The course as a whole yields scores more, and Chapters 14—16 will be devoted to three areas in which grammatical and sentential translation loss is particularly frequent. Words Everybody is familiar with dictionaries. They list the practical totality of the words in a given language. This totality is known as the lexis of a language adj. However, meanings are not found exclusively in Grammatical and sentential issues 2 3 4 6 7 8 1 2 4 6 7 8 9 1 2 3 4 5 6 7 8 9 1 2 3 4 5 6 7 8 9 1 2 3 4 79 the words individually listed in the dictionary. Any text shows that the combination of words creates meanings that they do not have in isolation, and even meanings that are not wholly predictable from the literal senses of the words combined.
In translation, lexical loss can occur for all sorts of reasons. It very often arises from the fact that exact synonymy between SL words and TL words is relatively rare. A few examples among thousands: Another common source of lexical translation loss is the fact that, in any text, words have connotations on top of their literal meaning. The lines from Keats are a good example see pp. We shall look at these questions in more detail in Chapter Grammatical arrangement Lexical issues are a particular category of grammatical issue, so it is not surprising that some of them are most conveniently examined under the heading of grammatical arrangement.
Under this heading, we subsume two types of grammatical structure: In both, what concerns the translator is the fact that the structural patterns differ from language to language. One way in which German differs from English is that it gender-marks far more nouns — e. But if a report says: For instance, in a text about translation problems in the EU, a sentence begins: The cost — the translation loss — is a certain loss of compactness quite acceptable here.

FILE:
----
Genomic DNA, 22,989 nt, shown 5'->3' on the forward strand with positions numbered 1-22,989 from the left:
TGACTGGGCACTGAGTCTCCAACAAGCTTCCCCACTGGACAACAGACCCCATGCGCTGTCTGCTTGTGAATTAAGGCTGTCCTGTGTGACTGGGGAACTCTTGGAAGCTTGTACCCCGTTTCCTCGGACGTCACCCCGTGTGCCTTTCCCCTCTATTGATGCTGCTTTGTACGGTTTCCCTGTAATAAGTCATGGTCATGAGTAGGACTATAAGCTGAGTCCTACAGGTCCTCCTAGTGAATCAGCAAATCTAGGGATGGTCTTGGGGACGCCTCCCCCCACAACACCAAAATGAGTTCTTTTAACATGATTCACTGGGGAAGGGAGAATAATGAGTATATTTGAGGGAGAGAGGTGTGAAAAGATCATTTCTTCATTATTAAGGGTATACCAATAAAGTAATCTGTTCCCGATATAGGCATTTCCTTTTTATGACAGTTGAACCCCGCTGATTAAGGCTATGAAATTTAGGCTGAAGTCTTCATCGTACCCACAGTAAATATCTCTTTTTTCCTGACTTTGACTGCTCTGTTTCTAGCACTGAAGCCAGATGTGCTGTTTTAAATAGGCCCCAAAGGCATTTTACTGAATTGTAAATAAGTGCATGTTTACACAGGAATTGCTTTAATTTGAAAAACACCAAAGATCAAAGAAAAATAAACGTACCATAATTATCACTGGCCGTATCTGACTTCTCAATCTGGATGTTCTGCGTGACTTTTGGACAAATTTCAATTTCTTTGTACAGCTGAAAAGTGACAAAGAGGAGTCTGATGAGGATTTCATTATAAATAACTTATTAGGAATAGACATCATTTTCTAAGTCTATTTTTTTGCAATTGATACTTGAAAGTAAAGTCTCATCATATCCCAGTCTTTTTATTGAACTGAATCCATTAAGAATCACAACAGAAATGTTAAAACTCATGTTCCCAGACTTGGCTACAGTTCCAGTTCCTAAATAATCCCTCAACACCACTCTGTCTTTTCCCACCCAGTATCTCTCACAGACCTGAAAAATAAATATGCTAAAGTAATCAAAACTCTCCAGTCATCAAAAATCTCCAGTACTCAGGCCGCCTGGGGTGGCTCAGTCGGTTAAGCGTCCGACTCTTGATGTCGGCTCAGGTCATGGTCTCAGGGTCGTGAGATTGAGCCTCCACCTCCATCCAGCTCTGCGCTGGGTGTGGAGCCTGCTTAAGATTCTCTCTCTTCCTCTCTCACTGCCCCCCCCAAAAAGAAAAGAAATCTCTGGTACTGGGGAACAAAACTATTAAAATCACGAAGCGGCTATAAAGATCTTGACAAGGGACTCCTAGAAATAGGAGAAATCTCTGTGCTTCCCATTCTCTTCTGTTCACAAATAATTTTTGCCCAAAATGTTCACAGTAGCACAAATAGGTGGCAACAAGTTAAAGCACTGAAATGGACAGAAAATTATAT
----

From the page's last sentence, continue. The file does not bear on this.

Compounding, too, differs from language to language. English has no compact noun match for e. Only the briefest of illustrations can be given here. And then consider the anomalies that keep the translator alert: The point underlines the crucial importance of grasp of context and meticulous dictionary work.
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We come now to what is perhaps the most familiar grammatical reef of all in translation from German to English: The information is incidental, so in this case, at least, a solution with two main verbs is out of the question. A relative clause, again, would be wordy, tending to unbalance the TT. The extended attributive phrase is frequent in all formal written German, particularly when space is short: It is up to the translator to minimize these translation losses.
Every case has to be taken individually. Considerations of emphasis may be outweighed by others, for instance clarity or elegance. Here is another example. Some common subjunctive uses in German pose no particular translation problems: The subjunctive of reported speech is a different matter. Among the variants to choose from are: Informal discourse often simply puts reported speech in the indicative. And so, when the subjunctive is chosen for reported speech, its use invariably comes across as deliberate and meaningful. Two situations involving sustained — not necessarily uninterrupted — use of the subjunctive of reported speech offer expressive possibilities that are distinctively German and need to be rendered in other ways in English translation.
Take the example of political journalism. Given that German has at its disposal appropriate verb forms as clear reminders that reported material is reported, another rhetorical advantage follows: The switch into indicative brings back the anchor voice of the journalist: However, the appearance misleads.